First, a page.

Brides, sometimes it is tempting to try to overtrain to make up for those extra calories you ate yesterday, or maybe you want to undereat today to balance your calories out for the week, but these habits are HIGHLY problematic. In fact, they cause far more damage and slow your progress down much more than occasionally overeating or skipping a workout.
Even when trying to quickly lose weight, overtraining and undereating are dangerous to your health, and it isn’t a sustainable long-term solution. So, what should you expect if you’re self-sabotaging with these unhealthy habits?
In controlled studies conducted on lean and overweight people, it was confirmed that consuming fewer than 1,000 calories daily can result in a significantly lower metabolic rate. This means that even though you may start to lose weight because you are burning more calories than you are consuming, your body will begin to burn less during resting periods as well.
You will likely experience more cravings, fatigue, illness, and other side effects when undereating. This is because your body needs a mild decrease in calorie intake to adjust to your new lower weight. If you drop weight too fast, your metabolism will slow, and you will only gain that weight back in the long run.
When you deny your body the necessary amount of fuel (aka calories), or you overtrain and burn more energy than you take in, you will experience the effects of burnout. Once your energy levels drop, you will no longer be able to maintain your current exercise routine and will ultimately plateau in your weight loss journey or, more likely, gain the weight back.
Remember, when you are on a fitness journey and attempting to achieve goals, you should consider sustainability. A balanced and controlled plan is the only way to maintain your progress long-term.
Another risk of undereating is nutrient deficiencies. If you aren’t eating enough calories, you are likely not consuming enough nutrients, such as vital vitamins and minerals. Without these essential components, our bodies struggle to function correctly. If you experience a nutrient deficiency, you will be at an increased risk for developing anemia, infertility, bone loss, dental problems, or a decrease in thyroid function.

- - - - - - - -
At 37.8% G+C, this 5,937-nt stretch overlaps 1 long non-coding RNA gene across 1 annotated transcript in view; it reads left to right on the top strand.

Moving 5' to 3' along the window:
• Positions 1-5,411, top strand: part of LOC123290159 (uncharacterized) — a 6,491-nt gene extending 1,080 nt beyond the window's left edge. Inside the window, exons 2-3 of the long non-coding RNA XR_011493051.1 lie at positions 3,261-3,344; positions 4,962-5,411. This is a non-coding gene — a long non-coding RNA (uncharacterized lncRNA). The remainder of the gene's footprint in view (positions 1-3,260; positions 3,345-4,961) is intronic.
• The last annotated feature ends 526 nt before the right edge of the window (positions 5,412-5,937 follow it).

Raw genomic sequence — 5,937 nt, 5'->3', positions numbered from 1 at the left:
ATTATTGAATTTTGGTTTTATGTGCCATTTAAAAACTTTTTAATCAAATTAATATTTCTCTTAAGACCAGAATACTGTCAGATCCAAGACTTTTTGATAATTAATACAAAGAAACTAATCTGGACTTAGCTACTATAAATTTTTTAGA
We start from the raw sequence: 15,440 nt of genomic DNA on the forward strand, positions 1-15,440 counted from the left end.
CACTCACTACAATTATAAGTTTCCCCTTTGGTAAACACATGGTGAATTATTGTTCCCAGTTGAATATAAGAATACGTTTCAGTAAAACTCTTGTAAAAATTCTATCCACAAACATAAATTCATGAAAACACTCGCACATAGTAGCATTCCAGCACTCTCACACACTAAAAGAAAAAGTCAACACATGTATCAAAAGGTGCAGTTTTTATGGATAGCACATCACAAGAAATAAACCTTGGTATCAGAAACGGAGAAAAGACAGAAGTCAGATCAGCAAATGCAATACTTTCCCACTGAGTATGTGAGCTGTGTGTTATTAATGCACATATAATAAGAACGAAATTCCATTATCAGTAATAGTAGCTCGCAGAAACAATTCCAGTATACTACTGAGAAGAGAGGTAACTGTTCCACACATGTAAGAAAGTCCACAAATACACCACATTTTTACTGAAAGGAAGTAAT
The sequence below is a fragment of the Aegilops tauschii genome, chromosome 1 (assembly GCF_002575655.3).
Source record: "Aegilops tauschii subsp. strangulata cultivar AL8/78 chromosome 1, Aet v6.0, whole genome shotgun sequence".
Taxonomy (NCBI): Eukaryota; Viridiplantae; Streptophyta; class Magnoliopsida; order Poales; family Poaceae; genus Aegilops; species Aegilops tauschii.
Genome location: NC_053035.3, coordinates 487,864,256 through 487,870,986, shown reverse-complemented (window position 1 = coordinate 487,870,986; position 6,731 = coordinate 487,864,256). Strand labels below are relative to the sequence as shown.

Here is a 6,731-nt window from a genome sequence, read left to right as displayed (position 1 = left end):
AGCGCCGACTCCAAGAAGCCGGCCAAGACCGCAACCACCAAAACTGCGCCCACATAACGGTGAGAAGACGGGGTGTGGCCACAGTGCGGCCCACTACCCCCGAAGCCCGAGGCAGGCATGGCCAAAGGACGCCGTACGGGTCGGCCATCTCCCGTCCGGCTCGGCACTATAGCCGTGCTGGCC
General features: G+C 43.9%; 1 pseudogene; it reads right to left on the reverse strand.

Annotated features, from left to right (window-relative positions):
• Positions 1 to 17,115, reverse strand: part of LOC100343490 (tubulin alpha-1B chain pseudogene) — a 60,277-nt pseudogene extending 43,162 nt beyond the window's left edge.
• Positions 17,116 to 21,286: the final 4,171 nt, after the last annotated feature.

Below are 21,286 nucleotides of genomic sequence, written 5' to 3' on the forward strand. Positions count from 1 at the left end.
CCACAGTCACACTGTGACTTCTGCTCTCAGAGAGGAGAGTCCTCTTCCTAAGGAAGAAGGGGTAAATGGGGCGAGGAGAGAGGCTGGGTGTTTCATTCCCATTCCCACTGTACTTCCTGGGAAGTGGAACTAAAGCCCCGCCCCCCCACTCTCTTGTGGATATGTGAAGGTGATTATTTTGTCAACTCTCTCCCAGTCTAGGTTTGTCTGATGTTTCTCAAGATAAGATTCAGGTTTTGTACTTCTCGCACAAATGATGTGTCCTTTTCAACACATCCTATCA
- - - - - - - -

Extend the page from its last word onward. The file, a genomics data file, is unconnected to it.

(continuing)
The last consequence of undereating and overtraining we will discuss today is the increased risk of injury. Without enough calories or time to rest, you will actually weaken your body, putting yourself at higher risk for strains, sprains, and even breaks. One of the reasons for this increased risk of injury is that when we eat less, our bodies begin to use our muscle tissue as fuel.
That all said, it is important to note that when you are not consuming enough calories, your body will choose to deplete a significant amount of muscle mass before eating away at fat. Over time, this weakens your body by reducing your overall strength and can cause a higher risk of injuries.
Now you may be wondering if you are eating enough calories or how you even know if you are undereating or not. Fortunately, the internet supplies many resources to calculate how many calories we should eat based on our BMR’s (Basil Metabolic Rate).
You can use this online calculator to see how many calories you should be eating based on your height, weight, gender, age, and activity level: Calorie Calculator
Being in a significant calorie deficiency or overtraining to burn extra calories may seem like the easiest and fastest way to meet your weight loss goals. However, these methods are not sustainable in the long term and can cause more damage than good. So, treat your body with care and love, be patient and utilize healthy habits to help you reach your fitness goals!
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